"The Power of Example" is the title of a magnificent book, produced by Europa Nostra; revised and up dated in 2003 to celebrate 40 years of endeavour to bring to the public consciousness the best conservation projects in Europe. The Prince Consort of Denmark , as then President of Europa Nostra, described the title's intention as "quite explicit: it is a real force, a dynamism come from afar, which roots itself in the earth of restorations or successful rehabilitations aimed at shaping the future."
These words present an elegant, poetic description of what must be Europa Nostra's most compelling and effective campaign.
Europa Nostra is the Pan European Federation for the Heritage, bringing together over 500 non governmental heritage organisations, representing millions of European citizens. It has a large number, some 1500 individual members, who feel connected to the work of Europa Nostra and who wish to support the federation. It maintains a long standing fruitful relationship with the European Union, the Council of Europe, and UNESCO as a voice of the European civil society committed to the protection and enhancement of the built and natural heritage.
Europa Nostra campaigns for heritage at risk:
In cases of uncontrolled development,
in cases of neglect and dilapidation or imminent threat of demolition,
in cases of armed conflict which victimisies civilians and their cultural heritage.
The Heritage Awards
The awards are a central activity of Europa Nostra, They have evolved from the first awards in 1978 into a significant force for the promotion of conservation in a diversity of situations. Although the awards may have focused in earlier days on individual, monumental buildings, there is evidence from the book "The Power of Example" that it was never limited in that way. In 1982, for example; the district of Plaka in Athens was awarded a diploma for an extensive improvement plan, which was undertaken over a period of seven years; and in 1984, the Boutange fortress in the Netherlands, an extraordinary star shaped military monument and living village was awarded a diploma. In 1988 and 1989, the first awards for the natural environment were made to the Ghadira Natural Reserve in Malta, and to the National Trust in England for the restoration of an ancient packhorse route in the Lake District. Industrial archaeology makes an appearance in 1994 with the restoration of the Lobsterpark in Espevaer, Norway. The first piece of modern architecture to be given a medal was Boots building in Nottingham, UK. Ireland won its first medal in 1996 for the meticulous restoration of 19th century glasshouses in the Botanic Garden in Dublin.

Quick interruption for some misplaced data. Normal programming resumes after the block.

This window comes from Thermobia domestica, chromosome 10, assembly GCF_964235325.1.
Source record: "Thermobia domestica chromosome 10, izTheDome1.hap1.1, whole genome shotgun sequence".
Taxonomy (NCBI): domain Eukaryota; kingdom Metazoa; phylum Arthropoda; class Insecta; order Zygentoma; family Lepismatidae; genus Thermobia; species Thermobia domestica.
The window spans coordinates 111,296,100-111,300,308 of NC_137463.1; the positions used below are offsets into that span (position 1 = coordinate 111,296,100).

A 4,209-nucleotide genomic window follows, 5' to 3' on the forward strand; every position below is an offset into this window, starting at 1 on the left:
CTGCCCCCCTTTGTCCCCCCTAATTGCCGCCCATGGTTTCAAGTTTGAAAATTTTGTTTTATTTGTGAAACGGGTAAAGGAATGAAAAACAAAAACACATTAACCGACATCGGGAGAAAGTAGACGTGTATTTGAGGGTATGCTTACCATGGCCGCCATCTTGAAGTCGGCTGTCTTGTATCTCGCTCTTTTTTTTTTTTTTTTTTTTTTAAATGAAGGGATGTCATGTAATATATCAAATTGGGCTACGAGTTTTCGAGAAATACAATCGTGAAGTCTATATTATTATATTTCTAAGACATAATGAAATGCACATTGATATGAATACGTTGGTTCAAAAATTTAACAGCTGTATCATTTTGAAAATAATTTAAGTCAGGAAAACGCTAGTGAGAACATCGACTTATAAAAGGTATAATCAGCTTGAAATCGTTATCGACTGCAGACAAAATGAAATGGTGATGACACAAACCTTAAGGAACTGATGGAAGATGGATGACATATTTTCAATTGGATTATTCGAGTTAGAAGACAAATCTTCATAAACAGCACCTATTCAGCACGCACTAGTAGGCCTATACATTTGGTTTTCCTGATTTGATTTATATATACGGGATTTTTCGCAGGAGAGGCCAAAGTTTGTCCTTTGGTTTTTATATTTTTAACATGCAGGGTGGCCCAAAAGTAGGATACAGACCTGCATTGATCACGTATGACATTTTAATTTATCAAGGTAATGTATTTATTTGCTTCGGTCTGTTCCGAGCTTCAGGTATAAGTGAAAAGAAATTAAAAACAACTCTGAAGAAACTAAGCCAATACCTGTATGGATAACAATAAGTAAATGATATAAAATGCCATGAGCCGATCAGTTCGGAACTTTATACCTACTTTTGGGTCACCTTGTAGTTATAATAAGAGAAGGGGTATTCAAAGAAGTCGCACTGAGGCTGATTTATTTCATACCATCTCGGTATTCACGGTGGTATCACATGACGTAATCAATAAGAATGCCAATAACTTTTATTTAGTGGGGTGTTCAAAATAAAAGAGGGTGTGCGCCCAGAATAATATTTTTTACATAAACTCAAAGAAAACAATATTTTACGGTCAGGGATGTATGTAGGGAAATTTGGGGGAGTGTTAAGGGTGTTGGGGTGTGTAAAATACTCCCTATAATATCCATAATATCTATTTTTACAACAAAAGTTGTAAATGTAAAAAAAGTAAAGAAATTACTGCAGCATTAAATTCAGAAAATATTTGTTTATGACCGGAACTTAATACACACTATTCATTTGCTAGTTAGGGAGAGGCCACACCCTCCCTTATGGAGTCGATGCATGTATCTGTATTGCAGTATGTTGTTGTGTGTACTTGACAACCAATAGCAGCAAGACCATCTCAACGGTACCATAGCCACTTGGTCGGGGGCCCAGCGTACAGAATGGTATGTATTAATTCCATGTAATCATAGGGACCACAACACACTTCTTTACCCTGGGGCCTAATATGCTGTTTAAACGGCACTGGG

The European Union Prize for Cultural Heritage was launched in 2002 by the European Commission as part of the implementation of the Culture Programme. Europa Nostra was selected to run this Awards Scheme on the basis of its long experience in publicly recognising at a European level individual or joint excellence in the field of Cultural Heritage.
The EU Prize for Cultural Heritage / Europa Nostra Awards are made annually to identify and promote best practices in the conservation of tangible cultural heritage, to stimulate the exchange of knowledge and experience throughout Europe, to enhance public awareness and appreciation of Europe''s cultural heritage, and to encourage further exemplary initiatives through the Power of Example.
Outstanding heritage achievements are awarded in the following categories:
Criteria for the assessment of entries include excellence in the work executed and preliminary research conducted, as well as respect for artistic, cultural and social value, setting, authenticity and integrity. Special attention is also be paid to sustainability, interpretation and presentation, educational work, funding and management, and social responsibility. Entries can be on a scale ranging from small to large, local to international, and should display a standard of work considered outstanding in a European context.
Category 1: CONSERVATION
Outstanding achievements in the conservation and enhancement of cultural heritage in the following areas:
Single buildings or groups of buildings in rural or urban setting.
Industrial and engineering structures and sites.
Cultural landscapes: historic parks and gardens, larger areas of designed landscape, or areas of cultural, environmental and/or agricultural significance.
Archaeological sites, including underwater archaeology.
Works of art and collections: collections of artistic and historic significance or old works of art.
- Projects should have involved restoration, adaptation to new uses, building additions or alterations, or new design in conservation areas.
- The building / site / work(s) of art must be accessible to the public. Buildings or sites that are regularly used by large numbers of people, for instance schools or office premises, are considered accessible.
Private buildings or sites that are regularly open to visitors are considered accessible.
- The project may include an interpretive display for cultural or educational purposes.
- Completed phases of large scale projects are eligible. Entrants should state in the description how the phase relates to the project as a whole, and indicate the overall project's expected completion date.
- The project must have been completed within the past three years: September 2006 September 2009.
Category 2: RESEARCH
Outstanding research which leads to tangible effects in the conservation and enhancement of cultural heritage in Europe in any of the above mentioned Category 1 areas.
- Studies, results of research and/or scientific publications may be submitted. If the study is preliminary research carried out before a now completed intervention, submit the entry as a Category 1 project only.
- The project must have been completed within the past three years: September 2006 September 2009.
Category 3: DEDICATED SERVICE by INDIVIDUALS or ORGANISATIONS